Following in Shackleton's Footsteps
Ernest Shackleton crossed the Southern Ocean to South Georgia Island in a dinghy. You'll make the trip aboard the 295-foot, 110-passenger MS Endeavour, sailing from Stanley, in the Falkland Islands, to the west side of South Georgia in five warm, dry days, and under the capable leadership of veteran mountaineers Peter Hillary and Dave Hahn, as well as Shackleton historian Kim Heacox. It took the famed explorer only 36 hours to cross South Georgia on foot in 1916, but you'll be glad to take five days to hike and ski the same route, roping up for the 24-mile traverse past 9,500-foot glaciated peaks. This rare 15-day trip was 12 years in the planning and is the only commercial expedition to follow Shackleton's exact path across the island, from King Haakon Bay, on the western end, to the whaling port of Stromness, on the east coast. As you cross, look for white-camouflaged snow petrels and compare notes with Shackleton's observations. (How far have the glaciers receded since his trip?) You'll discover firsthand that "the Boss" was a mad genius after you ice-climb up and rappel down 4,387-foot Trident Peak—a section Shackleton did with only nails driven through his hiking boots and a hemp rope to slide along. This is a self-supported expedition, so be prepared to haul gear-laden sleds and backpacks and camp on the ice. If comfort is your priority, no one will fault you for skipping the crossing altogether and staying on board the Endeavour for the sail to the other end of the island—the traverse party will beam back daily reports and images.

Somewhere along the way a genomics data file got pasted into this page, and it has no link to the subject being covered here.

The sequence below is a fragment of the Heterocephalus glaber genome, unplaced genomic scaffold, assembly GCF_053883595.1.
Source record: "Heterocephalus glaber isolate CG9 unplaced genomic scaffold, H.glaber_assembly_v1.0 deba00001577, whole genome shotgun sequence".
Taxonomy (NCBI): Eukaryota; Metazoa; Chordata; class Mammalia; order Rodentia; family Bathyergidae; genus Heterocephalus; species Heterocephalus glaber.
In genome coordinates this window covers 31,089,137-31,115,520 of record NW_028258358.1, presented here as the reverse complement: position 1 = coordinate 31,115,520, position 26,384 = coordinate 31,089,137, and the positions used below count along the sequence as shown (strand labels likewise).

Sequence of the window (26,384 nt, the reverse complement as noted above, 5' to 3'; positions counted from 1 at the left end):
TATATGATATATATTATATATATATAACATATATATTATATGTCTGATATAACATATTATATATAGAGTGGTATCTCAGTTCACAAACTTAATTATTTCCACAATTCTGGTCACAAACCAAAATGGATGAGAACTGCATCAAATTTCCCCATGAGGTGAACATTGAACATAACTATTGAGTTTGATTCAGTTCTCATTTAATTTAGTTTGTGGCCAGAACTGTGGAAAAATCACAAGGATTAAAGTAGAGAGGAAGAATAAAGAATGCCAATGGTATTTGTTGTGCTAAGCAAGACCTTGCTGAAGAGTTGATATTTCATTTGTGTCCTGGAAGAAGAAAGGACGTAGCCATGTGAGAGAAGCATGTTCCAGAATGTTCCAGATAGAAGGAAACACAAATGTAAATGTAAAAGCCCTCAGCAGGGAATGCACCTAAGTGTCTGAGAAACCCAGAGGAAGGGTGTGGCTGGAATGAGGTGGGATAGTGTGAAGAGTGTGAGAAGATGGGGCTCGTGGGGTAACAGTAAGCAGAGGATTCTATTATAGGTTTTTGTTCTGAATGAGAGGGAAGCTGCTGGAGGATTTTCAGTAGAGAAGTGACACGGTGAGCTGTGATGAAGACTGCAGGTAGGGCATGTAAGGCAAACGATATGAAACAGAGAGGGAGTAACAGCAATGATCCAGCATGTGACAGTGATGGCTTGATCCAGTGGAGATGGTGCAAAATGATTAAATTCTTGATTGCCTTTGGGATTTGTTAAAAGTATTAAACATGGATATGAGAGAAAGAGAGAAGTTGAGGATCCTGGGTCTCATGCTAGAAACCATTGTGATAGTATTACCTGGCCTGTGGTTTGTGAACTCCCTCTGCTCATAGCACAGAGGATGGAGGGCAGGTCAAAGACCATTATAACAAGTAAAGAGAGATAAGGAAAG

High Point: Wandering through a colony of 40,000 king penguins in a remote bay accessible only by sea.
Low Point: Storms. Pack the Dramamine, because you could get 25-foot swells for five straight days as you travel to and from the Falklands.
Travel Advisory: As in the Galpagos, the wildlife on South Georgia has little fear of humans, so don't get too close to that rutting elephant seal.
Outfitter: Geographic Expeditions (800-777-8183, www.geoex.com)
When to Go: November
Difficulty: Easy to strenuous
Backpacking Baffin Island
This 12-day, 70-mile trek passes through the rolling hills, rivers, and summer tundra of Baffin Island's Auyuittuq (translation: "The Land That Never Melts") National Park, established in August 2000. This is Arctic Canada at its best: a northern landscape blooming with purple mountain saxifrage, moss campion, and mountain avens. Glacier-draped peaks form granite faces like the one on 5,495-foot Mount Thor, and you can spend a day front-pointing on Turner Glacier. Or just look for eider ducks, gyrfalcons, and arctic foxes from your camp.
Outfitter: Equinox Wilderness Expeditions (604-222-1219, www.equinoxexpeditions.com)
When to Go: July
Arctic Ski Tour
Follow explorers Richard Weber and Mikhail Malakhov—the only people since Robert Peary, in 1909, to have successfully traveled unsupported to the North Pole and back—on this 13-day, 70-mile nordic-skiing expedition to the top of the world. The route heads over shifting pack ice from Ice Station Borneo, around open stretches of the Arctic Ocean, and below 50-foot-tall pressure ridges of broken ice. After your accomplishment has sunk in, you'll call home on the sat phone, then camp on the snow before choppering back down to Borneo's heated tents.
Outfitter: Mountain Travel Sobek (888-687-6235, www.mtsobek.com)
When to Go: April